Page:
• The connected nature of the company. There are a ton of teams working on different things, but each team seems to have the big picture in the back of their mind, seemingly driven by the overall company philosophies.

Shopify Unite 2018

I went into the conference with my confidence about Shopify’s future wavering ever so slightly. Working with the platform day-in and day-out makes you intimately familiar with some of the shortcomings. The annoyances get magnified when you’re too deep in the weeds. It was good to step away for a few days and get a much better feel for the breadth of the platform and the overall plan put in place by all the disparate teams. This really gave me the bigger picture view of the cohesiveness of the platform. I came away with my confidence no longer wavering. I will definitely continue full steam ahead developing on Shopify.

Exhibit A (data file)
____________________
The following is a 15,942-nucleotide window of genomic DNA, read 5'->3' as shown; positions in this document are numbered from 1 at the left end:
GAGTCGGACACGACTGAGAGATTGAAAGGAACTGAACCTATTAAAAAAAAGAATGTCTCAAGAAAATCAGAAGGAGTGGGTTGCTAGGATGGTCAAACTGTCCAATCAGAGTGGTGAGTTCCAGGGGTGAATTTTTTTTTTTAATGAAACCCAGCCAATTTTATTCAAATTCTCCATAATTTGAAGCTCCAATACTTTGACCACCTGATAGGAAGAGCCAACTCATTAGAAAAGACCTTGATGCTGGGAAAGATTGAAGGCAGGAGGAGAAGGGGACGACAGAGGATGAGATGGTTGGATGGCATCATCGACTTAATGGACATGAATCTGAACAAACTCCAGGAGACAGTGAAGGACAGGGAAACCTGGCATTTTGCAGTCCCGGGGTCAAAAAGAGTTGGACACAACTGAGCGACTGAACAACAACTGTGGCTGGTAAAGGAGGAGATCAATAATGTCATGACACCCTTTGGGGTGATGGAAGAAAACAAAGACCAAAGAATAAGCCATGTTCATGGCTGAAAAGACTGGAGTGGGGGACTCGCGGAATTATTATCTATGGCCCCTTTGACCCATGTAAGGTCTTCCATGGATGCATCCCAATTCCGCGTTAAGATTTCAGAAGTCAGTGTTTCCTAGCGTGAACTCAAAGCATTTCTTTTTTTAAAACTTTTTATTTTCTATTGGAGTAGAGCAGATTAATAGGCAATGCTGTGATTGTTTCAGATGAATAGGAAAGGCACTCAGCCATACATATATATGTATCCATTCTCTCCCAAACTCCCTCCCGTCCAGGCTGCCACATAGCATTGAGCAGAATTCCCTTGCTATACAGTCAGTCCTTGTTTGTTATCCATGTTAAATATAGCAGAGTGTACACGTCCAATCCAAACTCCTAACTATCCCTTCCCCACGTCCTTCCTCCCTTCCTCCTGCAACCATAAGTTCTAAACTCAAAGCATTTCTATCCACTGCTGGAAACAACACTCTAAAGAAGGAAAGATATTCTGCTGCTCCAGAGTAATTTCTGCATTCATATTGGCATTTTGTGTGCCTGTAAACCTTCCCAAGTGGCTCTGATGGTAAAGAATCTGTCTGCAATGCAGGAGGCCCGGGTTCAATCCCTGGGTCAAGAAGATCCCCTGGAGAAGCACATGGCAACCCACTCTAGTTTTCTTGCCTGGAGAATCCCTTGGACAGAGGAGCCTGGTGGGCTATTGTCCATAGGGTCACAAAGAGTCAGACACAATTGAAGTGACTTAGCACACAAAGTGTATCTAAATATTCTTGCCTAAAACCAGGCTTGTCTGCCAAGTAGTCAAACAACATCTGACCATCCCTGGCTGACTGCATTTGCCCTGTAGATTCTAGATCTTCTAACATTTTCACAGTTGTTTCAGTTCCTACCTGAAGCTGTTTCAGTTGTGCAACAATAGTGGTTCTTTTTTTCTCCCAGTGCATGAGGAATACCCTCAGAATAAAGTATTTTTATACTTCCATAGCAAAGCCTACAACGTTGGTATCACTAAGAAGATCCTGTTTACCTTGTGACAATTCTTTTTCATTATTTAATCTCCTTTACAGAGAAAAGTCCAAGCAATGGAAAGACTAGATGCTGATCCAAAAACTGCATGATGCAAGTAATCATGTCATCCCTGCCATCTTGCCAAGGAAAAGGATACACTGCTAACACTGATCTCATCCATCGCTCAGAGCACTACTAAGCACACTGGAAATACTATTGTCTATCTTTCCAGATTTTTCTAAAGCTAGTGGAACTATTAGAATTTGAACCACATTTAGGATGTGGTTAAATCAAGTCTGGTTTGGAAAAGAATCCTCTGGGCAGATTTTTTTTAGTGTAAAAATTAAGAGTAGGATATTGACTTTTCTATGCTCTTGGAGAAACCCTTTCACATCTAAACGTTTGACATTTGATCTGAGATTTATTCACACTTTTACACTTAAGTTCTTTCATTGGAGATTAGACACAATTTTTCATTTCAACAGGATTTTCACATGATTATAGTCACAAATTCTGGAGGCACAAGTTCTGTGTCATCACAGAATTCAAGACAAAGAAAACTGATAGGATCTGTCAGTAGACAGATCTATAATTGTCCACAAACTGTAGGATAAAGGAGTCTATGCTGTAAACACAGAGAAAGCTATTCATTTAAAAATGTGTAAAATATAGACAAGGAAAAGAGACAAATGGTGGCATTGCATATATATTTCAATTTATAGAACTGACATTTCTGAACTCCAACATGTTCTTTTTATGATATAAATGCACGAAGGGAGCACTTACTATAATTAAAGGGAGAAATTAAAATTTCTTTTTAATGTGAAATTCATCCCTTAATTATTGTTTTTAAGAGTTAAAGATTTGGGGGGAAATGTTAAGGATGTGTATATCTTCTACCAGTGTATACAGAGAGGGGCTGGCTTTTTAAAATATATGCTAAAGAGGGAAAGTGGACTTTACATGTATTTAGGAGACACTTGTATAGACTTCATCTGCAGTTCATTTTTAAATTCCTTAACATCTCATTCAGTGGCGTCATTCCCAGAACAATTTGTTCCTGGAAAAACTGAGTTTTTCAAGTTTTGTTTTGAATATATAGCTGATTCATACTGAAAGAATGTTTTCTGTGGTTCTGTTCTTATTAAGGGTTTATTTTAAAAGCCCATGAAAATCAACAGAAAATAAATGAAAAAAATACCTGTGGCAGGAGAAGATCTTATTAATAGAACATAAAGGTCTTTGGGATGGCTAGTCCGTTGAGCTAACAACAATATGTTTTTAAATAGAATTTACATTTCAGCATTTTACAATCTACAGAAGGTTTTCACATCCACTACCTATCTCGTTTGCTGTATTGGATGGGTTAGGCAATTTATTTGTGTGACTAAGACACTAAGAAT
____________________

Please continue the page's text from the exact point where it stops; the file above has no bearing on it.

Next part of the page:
I also went into the conference thinking that the market for merchants and apps was somewhat saturated. It seemed like all of the good ideas had already been built, and the opportunity to enter the market was shrinking. Between new technologies, opportunities to enhance old technologies, the partner marketplace and much more, I left with a very different opinion. I came away thinking there are limitless opportunities for growth, and improvement. I believe that app and theme developers, old businesses and new businesses alike, will thrive on Shopify. And I’m privileged to be a part of it.

Thanks for the great week, Shopify!

Rick Murt

Rick Murt

Rick is a full-stack developer at Fuel Made. When he’s not coding or typing 130-words per minute, you can find him winning a local bowling match, or playing Rocket League. Or, you might spot him showing off his moves in the middle of a dance floor.